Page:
Not a bad idea to look for another body. I mean, I like the idea of painting it because I'm an artist and appreciate the chance to be creative, but you never know- at the least maybe I could get an unfinished body and save myself the labor of sanding it? I'm gonna post a separate thread about it!
The others made some good suggestions. My big one is playing along with pre-recorded music and keeping your ears open. With time you'll get better.
As a little side story, the first time I brought my fretless Jazz to a rehearsal, coincedentally my rhythm guitarist decided to play slide on some some songs. What a treat for the ears we were!!!
Anyway, the only other suggestion I have (especially with the ebonol neck on the VMS) is to switch to flatwounds.
I've heard varying opinions on flats when it comes to fretless. My bass teacher says he doesn't recommend it because I guess it would kinda kill the tone of this particular bass. I would assume that if roundwound strings are bad for the ebonol fretboard, it wouldn't have come from the shop that way?!
You'll notice some white scratches that develop on the board. I personally hate the look of them, but I'm too much of a stickler for keeping things looking pristine. If you don't mind that though, I may suggest the lightest gauge of Ken Smith Compressors. I absolutely love them. They have a near roundwound tone, last forever, and will be much gentler on the board, but they will still scratch the board over time.
My VM Jazz fretless arrived on New Years Eve. I love it. I put tape wounds on it, so that its easier on the board, the 'muah' sings out and I get the jazz 'bite'.
This video is a good example of the tones I can get from it: http://youtu.be/ts98eVkvxBc
Most of the "damage" caused by strings on any fretless fingerboard are in my experience caused by the player. Don't press down any more than absolutely needed to make the note sound, keep your fingers, strings, and fingerboard clean, don't bend the notes, and don't attack (with your plucking hand) any more than needed to give you the dynamic range your music requires.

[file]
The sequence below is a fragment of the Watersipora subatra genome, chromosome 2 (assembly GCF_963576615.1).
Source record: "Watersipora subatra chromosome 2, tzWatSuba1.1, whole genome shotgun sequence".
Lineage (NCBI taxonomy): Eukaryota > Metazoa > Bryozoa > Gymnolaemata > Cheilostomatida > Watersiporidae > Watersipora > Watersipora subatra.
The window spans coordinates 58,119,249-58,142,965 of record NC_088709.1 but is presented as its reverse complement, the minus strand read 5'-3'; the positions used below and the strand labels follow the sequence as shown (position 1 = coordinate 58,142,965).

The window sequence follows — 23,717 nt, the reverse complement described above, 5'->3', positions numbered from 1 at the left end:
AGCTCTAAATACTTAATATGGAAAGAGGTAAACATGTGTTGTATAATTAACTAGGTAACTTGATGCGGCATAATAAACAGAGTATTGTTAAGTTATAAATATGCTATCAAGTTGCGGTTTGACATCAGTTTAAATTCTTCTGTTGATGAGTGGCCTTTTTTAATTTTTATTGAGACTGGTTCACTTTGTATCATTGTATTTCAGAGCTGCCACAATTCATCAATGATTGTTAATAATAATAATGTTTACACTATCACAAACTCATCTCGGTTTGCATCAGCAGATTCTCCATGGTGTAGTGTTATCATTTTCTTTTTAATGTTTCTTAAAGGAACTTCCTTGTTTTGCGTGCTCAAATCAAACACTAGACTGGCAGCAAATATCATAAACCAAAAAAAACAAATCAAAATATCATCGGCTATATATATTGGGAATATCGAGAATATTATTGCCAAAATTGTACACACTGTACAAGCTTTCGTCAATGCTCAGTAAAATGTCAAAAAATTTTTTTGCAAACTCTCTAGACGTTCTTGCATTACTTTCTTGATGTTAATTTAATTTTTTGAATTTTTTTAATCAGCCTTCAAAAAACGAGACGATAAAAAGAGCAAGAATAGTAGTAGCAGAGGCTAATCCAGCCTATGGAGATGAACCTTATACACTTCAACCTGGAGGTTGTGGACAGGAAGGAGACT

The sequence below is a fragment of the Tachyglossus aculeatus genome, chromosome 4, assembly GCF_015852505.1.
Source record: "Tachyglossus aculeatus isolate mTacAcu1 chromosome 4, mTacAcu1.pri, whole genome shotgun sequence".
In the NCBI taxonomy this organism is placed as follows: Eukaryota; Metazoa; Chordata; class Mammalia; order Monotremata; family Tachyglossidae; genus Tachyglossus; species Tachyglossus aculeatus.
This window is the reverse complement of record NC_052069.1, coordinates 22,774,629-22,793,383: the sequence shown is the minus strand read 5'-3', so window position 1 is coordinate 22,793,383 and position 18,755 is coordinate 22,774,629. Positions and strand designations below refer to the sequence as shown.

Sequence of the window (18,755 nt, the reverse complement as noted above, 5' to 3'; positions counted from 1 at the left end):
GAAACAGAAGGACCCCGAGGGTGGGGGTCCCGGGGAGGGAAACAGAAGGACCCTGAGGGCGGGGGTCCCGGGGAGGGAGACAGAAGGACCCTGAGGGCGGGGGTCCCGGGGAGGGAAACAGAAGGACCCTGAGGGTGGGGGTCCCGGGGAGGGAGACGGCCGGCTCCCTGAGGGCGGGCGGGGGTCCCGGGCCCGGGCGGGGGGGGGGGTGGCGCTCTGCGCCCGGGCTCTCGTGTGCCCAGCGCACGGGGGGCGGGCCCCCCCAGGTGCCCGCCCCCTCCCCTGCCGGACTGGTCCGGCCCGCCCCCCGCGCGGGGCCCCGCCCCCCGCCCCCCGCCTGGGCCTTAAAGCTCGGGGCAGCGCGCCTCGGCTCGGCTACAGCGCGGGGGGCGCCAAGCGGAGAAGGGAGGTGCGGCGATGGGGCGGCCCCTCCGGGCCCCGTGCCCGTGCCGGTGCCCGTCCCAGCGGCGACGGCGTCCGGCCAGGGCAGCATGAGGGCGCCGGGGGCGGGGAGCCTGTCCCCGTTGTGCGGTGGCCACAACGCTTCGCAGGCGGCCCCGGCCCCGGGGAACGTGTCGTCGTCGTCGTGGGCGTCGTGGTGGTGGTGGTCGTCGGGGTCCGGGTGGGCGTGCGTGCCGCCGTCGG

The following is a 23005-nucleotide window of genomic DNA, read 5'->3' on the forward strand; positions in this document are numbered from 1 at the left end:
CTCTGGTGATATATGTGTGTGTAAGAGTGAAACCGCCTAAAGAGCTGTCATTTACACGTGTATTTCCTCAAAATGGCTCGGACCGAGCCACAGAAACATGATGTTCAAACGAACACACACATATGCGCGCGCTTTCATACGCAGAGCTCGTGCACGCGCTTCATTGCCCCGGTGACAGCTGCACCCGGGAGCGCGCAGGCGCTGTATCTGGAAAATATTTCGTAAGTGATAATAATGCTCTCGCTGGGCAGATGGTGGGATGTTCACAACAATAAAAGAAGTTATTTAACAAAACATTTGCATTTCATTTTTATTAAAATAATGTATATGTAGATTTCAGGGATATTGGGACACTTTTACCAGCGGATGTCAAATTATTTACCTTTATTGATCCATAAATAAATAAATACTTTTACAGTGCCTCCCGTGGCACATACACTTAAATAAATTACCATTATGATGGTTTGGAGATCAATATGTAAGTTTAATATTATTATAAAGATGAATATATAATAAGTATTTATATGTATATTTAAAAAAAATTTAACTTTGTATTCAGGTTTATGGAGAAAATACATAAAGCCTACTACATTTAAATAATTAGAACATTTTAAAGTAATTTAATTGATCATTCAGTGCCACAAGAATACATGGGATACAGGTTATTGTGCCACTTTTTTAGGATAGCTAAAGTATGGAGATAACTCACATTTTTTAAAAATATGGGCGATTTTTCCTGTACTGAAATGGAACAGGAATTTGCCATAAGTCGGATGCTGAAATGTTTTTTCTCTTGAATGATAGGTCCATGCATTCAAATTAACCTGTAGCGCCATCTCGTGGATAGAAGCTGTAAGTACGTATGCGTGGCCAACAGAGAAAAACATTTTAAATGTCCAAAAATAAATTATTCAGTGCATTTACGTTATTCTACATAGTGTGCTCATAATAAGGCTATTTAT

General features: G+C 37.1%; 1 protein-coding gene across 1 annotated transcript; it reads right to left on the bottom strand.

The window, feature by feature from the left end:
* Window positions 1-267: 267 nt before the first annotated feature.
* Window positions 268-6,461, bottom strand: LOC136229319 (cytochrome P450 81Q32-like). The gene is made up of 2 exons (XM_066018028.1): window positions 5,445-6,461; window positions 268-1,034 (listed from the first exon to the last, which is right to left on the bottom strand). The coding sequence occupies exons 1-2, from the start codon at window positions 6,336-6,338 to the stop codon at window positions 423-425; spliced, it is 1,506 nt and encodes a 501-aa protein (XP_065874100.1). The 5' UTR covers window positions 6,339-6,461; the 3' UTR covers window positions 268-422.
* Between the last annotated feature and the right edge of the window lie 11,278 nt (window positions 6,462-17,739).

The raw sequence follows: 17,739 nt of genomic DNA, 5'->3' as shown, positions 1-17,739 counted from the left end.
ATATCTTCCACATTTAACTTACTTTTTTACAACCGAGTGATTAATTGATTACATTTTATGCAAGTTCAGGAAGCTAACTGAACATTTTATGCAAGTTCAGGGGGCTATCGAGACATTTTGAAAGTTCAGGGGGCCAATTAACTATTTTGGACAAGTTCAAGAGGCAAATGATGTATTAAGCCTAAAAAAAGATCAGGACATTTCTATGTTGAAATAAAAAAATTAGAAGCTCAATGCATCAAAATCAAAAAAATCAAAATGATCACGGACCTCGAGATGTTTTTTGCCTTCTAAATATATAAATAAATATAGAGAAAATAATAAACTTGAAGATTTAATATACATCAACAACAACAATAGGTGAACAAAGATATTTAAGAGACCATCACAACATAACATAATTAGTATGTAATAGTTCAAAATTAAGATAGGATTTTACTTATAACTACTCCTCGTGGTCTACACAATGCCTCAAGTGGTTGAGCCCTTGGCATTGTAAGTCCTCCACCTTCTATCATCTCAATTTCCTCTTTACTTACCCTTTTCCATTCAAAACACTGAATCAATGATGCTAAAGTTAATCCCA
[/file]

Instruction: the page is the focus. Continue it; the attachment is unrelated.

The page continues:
Yes, there'll be some wear- but look at your fretted fingerboards too. Being concerned about wear on a fretless is much like being concerned with wear on the brakes of you car. It's gonna happen, it's part of the deal, so deal with it. It's the price of admission and so play what SOUNDS right.
Next, for technique- strive to NOT sound like you're playing fretless. That means you really want to be able to play so that no one knows you're playing fretless. The reason is that you need to be utterly in control of your intonation, and use it for musical effect. You want the intonation shading to be at your command, not at the command of poor control. So work really hard to NOT sound fretless. Then when it's right musically, you'll be able to control the intonation to make it sound right.
Listen closely to how great fretelss players use the unique voice of the fretless musically. That means listen to:
Pino with Paul Young, Don Henley, et. al. His early work using (primarily) the fretless pre-EB StingRay (which as had the fingerboard replaced at least once) and light Rotosound stainless rounds
Jaco- Not just the obvious stuff, but get the live Weather Report album, "8:30". BTW, that's Rotosound stainless regular gauges on an epoxied rosewood board.
Freebo- the earliest Bonnie Raitt albums from the early '70s. Especially dig into "Takin' My Time" and "Give It Up", her second and third albums from '72 and '73. He plays a fretless Precison on almost every track with the greatest tone and touch.
Jack Bruce- Just about anything he's recorded since the mid '80s is his fretless Warwick.
That was from the Old Grey Whistle Test; not sure what I was typing!
Here's another great performance with just Bonnie and Freebo:
Now I am struck by the urge to drink Bailey's from a shoe...
*hit Send too soon. Because I misread that as "Old Greg." Heh.
i epoxied the rosewood board on my fretless for max protection. No marks on the board and incredible mwahhh from the rotosound strings I use. Good luck and keep practicing.